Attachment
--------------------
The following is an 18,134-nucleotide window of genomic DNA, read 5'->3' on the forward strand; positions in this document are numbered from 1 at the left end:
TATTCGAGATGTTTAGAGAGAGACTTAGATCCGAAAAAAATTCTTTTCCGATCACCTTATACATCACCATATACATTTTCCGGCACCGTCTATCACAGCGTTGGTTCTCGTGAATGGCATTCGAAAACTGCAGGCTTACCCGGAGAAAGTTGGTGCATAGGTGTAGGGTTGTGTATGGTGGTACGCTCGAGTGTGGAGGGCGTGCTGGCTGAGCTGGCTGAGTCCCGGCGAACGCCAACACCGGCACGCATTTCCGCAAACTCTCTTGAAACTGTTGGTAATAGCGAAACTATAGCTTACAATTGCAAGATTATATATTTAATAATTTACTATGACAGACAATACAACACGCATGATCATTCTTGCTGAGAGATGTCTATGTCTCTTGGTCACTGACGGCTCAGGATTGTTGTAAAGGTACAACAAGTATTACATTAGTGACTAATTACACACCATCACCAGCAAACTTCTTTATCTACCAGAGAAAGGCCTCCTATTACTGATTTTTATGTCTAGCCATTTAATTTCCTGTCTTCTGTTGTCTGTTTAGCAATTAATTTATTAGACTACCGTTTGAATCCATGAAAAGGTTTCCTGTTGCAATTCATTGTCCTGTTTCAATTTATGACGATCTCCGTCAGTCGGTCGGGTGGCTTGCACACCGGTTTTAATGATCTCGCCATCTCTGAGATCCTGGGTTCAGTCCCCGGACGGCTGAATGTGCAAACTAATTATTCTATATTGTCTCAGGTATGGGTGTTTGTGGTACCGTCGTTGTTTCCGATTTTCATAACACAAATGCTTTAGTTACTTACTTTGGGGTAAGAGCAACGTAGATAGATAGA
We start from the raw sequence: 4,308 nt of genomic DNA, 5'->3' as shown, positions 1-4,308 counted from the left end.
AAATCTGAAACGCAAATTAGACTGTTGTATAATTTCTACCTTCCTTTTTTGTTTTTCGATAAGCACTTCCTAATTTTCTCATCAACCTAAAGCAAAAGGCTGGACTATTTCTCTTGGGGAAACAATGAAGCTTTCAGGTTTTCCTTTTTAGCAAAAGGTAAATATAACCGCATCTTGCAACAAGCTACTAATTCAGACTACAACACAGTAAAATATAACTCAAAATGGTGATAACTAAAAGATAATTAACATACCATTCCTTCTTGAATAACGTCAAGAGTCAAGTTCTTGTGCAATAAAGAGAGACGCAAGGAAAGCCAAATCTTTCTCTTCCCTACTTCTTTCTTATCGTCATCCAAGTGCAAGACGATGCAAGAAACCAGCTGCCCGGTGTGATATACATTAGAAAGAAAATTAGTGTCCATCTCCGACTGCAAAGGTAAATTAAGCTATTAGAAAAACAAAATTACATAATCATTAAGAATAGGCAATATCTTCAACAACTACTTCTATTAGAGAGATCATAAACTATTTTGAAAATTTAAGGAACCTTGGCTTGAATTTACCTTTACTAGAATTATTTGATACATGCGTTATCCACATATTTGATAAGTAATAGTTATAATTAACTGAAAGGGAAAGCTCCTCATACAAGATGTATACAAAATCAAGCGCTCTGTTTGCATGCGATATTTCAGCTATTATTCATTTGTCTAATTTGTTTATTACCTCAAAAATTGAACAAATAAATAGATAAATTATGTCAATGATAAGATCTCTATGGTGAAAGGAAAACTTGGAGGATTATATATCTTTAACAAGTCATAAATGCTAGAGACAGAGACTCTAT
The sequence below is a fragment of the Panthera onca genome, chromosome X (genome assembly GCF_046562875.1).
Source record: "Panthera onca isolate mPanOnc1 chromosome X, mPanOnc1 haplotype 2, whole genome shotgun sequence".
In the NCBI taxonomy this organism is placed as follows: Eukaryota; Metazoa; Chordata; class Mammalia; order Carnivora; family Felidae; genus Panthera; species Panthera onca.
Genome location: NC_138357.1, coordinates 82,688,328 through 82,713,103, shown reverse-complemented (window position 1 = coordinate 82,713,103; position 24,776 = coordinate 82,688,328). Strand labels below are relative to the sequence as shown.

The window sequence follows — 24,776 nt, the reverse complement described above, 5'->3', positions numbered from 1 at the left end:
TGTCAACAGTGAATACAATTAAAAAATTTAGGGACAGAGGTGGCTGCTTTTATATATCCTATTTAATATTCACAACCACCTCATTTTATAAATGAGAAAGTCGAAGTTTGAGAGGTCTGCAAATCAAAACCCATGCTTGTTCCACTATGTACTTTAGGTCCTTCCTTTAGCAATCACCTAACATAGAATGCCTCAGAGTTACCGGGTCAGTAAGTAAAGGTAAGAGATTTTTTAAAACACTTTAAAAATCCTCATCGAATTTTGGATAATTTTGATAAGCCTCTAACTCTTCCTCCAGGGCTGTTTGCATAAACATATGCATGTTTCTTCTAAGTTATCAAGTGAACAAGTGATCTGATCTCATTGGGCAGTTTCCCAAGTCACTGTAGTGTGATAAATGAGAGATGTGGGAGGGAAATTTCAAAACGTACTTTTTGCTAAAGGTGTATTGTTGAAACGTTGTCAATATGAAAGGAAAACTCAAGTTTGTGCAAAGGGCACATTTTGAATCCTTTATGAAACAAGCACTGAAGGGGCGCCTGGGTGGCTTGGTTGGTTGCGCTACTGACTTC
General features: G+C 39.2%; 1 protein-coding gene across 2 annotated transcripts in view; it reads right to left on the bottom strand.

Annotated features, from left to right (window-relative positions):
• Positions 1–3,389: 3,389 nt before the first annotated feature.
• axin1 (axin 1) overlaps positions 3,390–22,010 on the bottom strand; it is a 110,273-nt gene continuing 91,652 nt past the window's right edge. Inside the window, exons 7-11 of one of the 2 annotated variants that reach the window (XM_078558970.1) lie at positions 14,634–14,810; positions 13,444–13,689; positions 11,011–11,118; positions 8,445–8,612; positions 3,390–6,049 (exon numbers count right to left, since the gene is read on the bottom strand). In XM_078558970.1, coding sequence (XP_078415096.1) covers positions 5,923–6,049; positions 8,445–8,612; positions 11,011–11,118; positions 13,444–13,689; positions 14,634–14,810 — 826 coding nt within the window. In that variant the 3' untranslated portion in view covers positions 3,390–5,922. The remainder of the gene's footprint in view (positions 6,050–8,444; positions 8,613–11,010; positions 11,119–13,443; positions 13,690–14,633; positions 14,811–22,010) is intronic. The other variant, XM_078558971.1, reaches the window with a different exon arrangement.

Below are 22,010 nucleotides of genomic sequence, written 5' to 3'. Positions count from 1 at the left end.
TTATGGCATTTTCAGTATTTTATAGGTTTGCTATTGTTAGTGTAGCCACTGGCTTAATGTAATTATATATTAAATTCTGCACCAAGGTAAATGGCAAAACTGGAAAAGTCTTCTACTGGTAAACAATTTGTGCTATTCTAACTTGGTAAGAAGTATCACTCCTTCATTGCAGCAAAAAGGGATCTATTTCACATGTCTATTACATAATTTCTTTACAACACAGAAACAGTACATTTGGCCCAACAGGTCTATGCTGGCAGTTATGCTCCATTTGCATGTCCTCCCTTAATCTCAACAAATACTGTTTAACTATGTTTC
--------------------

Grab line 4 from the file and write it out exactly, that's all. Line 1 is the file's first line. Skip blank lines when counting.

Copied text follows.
AAATCTGAAACGCAAATTAGACTGTTGTATAATTTCTACCTTCCTTTTTTGTTTTTCGATAAGCACTTCCTAATTTTCTCATCAACCTAAAGCAAAAGGCTGGACTATTTCTCTTGGGGAAACAATGAAGCTTTCAGGTTTTCCTTTTTAGCAAAAGGTAAATATAACCGCATCTTGCAACAAGCTACTAATTCAGACTACAACACAGTAAAATATAACTCAAAATGGTGATAACTAAAAGATAATTAACATACCATTCCTTCTTGAATAACGTCAAGAGTCAAGTTCTTGTGCAATAAAGAGAGACGCAAGGAAAGCCAAATCTTTCTCTTCCCTACTTCTTTCTTATCGTCATCCAAGTGCAAGACGATGCAAGAAACCAGCTGCCCGGTGTGATATACATTAGAAAGAAAATTAGTGTCCATCTCCGACTGCAAAGGTAAATTAAGCTATTAGAAAAACAAAATTACATAATCATTAAGAATAGGCAATATCTTCAACAACTACTTCTATTAGAGAGATCATAAACTATTTTGAAAATTTAAGGAACCTTGGCTTGAATTTACCTTTACTAGAATTATTTGATACATGCGTTATCCACATATTTGATAAGTAATAGTTATAATTAACTGAAAGGGAAAGCTCCTCATACAAGATGTATACAAAATCAAGCGCTCTGTTTGCATGCGATATTTCAGCTATTATTCATTTGTCTAATTTGTTTATTACCTCAAAAATTGAACAAATAAATAGATAAATTATGTCAATGATAAGATCTCTATGGTGAAAGGAAAACTTGGAGGATTATATATCTTTAACAAGTCATAAATGCTAGAGACAGAGACTCTAT